Professional athletes aren’t like the rest of us.
While fans in Green Bay still mourn the crushing loss to Seattle in last year’s NFC Championship Game and fans in Seattle remain in a state of depression over the back-to-back Super Bowl titles that slipped away against New England, the players have long since moved on.
“I didn't do much except just go on living my life,” Packers Pro Bowl linebacker Clay Matthews said of how he got over the playoff disappointment.
Green Bay’s season-opening victory at Chicago nipped in the bud any questions about a potential hangover from the playoff loss. Seattle will be trying to do the same after losing 34-31 to St. Louis last week.
That ability to bounce back, to avoid the hangover, is part of most athletes’ DNA.
“An athlete has been through it before,” All-Pro Seahawks cornerback Richard Sherman said in a conference call on Wednesday.” That’s the difference between an athlete and a fan. An athlete has been through adversity, has been through adverse situations, has had their ups and down, has had their great games and their bad games. So, they understand the mind-set you have to have when you have to perform week after week after week. Fans sometimes get stuck in a certain mind-set.”
So, while fans from sea to shining sea will tune into NBC’s “Sunday Night Football” and focus on the Packers’ attempt to avenge their bitter defeat and the Seahawks’ desire to avoid an 0-2 start, the coaches see this as just another game. And that’s the message they need their players to fully buy into. It’s one of 16. It’s a big one, with Green Bay playing its first home game of the season and Seattle aiming to rebound. Nobody, however, from either team had much interest into fueling what Matthews labeled as “media-driven” drama.
“It started last Sunday with the promos and everything,” Matthews said. “We've heard talk of it being a revenge game but, ultimately, this is just the second game of the season. We've got a very good opponent coming in here. It's not as if we win this game, all is forgotten. I'm sure there's some extra motivation for some, but the reality is it's a very good team and it's a new season and they have the same weapons we saw last year. It should be a fun game. I know it's what the fans are looking for, and it's a good test to see where we're at, where they're at early on.”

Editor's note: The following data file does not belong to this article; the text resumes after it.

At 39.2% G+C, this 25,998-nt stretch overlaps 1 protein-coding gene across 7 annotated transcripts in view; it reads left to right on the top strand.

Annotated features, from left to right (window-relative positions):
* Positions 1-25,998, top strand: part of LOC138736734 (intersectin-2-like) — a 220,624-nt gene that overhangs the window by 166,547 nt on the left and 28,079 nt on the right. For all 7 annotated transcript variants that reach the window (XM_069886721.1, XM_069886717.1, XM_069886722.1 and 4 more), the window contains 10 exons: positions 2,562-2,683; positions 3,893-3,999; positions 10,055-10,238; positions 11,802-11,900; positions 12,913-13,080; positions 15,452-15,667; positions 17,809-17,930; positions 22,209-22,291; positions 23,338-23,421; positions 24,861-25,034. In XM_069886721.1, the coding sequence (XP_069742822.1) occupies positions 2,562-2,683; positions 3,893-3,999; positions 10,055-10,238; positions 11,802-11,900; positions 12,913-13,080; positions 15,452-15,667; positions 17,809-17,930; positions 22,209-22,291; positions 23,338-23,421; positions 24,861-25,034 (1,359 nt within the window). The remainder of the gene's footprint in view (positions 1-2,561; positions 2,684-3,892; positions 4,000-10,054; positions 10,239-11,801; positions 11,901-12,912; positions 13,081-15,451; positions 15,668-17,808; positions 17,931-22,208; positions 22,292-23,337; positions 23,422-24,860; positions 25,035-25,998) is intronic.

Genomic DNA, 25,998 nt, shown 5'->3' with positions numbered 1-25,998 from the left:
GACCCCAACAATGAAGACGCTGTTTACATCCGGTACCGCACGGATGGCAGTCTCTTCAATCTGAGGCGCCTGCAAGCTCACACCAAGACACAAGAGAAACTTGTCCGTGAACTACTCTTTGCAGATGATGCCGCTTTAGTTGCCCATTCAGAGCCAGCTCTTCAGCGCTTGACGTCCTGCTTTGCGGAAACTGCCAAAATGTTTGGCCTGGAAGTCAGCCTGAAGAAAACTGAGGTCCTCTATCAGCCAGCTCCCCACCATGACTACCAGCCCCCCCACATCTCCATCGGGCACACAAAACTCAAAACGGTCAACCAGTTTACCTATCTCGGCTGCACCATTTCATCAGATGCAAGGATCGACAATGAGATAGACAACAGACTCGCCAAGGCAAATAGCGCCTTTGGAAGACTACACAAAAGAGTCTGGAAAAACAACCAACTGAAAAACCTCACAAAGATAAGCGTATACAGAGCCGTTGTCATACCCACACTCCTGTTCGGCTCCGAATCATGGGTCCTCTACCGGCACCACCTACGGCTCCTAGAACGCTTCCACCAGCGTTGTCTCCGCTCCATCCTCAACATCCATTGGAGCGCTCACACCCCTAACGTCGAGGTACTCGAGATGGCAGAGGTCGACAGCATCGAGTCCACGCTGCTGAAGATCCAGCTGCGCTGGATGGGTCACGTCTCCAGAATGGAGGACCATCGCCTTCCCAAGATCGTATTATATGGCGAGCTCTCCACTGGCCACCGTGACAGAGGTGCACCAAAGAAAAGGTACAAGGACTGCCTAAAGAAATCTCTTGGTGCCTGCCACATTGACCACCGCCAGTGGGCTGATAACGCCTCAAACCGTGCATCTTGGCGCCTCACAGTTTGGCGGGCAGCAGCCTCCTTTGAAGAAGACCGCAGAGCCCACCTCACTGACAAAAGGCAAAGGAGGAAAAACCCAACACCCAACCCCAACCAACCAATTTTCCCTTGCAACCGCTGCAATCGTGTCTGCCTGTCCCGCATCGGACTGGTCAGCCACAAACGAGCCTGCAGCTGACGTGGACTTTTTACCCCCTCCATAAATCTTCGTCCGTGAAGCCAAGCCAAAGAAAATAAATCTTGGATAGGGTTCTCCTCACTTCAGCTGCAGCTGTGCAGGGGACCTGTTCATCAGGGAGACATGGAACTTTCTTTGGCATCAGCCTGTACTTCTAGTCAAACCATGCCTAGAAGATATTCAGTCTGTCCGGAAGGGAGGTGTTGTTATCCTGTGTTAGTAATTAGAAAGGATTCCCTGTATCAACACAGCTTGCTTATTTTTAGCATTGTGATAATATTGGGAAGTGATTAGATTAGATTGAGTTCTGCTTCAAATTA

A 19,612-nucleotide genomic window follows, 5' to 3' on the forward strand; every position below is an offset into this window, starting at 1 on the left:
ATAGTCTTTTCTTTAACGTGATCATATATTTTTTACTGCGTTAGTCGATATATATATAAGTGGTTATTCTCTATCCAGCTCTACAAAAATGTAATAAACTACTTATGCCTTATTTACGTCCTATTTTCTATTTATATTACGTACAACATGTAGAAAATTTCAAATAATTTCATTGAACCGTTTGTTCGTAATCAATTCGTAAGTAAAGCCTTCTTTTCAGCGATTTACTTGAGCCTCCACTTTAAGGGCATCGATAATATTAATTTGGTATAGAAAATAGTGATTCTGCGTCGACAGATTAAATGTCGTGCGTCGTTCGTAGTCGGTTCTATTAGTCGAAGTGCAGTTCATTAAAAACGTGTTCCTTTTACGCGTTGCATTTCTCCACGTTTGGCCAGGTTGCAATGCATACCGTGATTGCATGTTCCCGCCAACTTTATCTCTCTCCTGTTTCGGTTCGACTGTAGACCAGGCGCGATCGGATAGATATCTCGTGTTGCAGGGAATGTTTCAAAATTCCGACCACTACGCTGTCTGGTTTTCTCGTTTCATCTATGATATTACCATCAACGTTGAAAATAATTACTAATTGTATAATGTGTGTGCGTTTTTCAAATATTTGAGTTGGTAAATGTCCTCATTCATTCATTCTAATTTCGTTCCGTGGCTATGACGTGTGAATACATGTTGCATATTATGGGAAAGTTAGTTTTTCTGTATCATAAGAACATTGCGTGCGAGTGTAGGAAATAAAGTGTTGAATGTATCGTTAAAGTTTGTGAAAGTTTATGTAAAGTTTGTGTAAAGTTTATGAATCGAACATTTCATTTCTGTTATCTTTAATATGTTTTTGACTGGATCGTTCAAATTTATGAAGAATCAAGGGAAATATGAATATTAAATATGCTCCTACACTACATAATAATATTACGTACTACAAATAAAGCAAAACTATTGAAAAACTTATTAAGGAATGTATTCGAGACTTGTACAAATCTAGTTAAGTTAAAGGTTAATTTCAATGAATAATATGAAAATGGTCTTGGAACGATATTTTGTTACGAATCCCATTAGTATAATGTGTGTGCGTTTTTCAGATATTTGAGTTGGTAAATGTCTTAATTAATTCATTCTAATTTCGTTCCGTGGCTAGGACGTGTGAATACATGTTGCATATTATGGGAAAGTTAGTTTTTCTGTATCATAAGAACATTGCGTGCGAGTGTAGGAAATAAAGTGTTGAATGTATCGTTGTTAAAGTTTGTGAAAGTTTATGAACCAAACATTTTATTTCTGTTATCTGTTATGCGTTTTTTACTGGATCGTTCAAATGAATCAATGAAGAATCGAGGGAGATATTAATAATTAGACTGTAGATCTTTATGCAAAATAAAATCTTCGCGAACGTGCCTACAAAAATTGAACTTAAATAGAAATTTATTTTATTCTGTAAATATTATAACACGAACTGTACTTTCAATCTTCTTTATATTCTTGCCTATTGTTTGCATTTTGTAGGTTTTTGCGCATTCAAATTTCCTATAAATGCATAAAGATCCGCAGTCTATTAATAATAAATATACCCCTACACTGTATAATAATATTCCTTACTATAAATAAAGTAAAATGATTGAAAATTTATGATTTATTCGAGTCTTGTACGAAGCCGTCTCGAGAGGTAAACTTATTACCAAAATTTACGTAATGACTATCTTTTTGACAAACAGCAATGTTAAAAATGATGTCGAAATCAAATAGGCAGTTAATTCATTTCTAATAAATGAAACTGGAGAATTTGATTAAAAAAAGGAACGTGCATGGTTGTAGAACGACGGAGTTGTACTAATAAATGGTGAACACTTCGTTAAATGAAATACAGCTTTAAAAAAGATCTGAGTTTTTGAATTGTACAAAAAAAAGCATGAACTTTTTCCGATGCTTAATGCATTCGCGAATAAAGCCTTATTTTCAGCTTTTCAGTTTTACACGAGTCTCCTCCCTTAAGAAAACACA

Rodgers said all losses are disappointing. But the calendar marches on. There was free agency and the draft. In between, the returning players convened to start their offseason workouts. With an average age of 25.23 years, the Packers are fielding the second-youngest roster in NFL, so it’s not as if there’s a bunch of players who think they wasted their last, best chance at getting to a Super Bowl.
Julius Peppers is one of those players who’s running out of time. He turned 35 on Jan. 18 – the date of the NFC Championship Game. Even Peppers says he has moved on.
Because that’s what athletes do. They move on. Win or lose.
“We’ve played games since. We played a game last week. Our minds are moving forward,” Peppers said. “We’re putting blinders on and focusing straight ahead. Anything that’s behind us is irrelevant in my eyes. I think that’s the approach we’ve got to take. You can’t look back. There’s nothing anybody in this world can do to change anything that happened yesterday. Why worry about it? Move forward and try to correct the things that you want to have a different outcome.”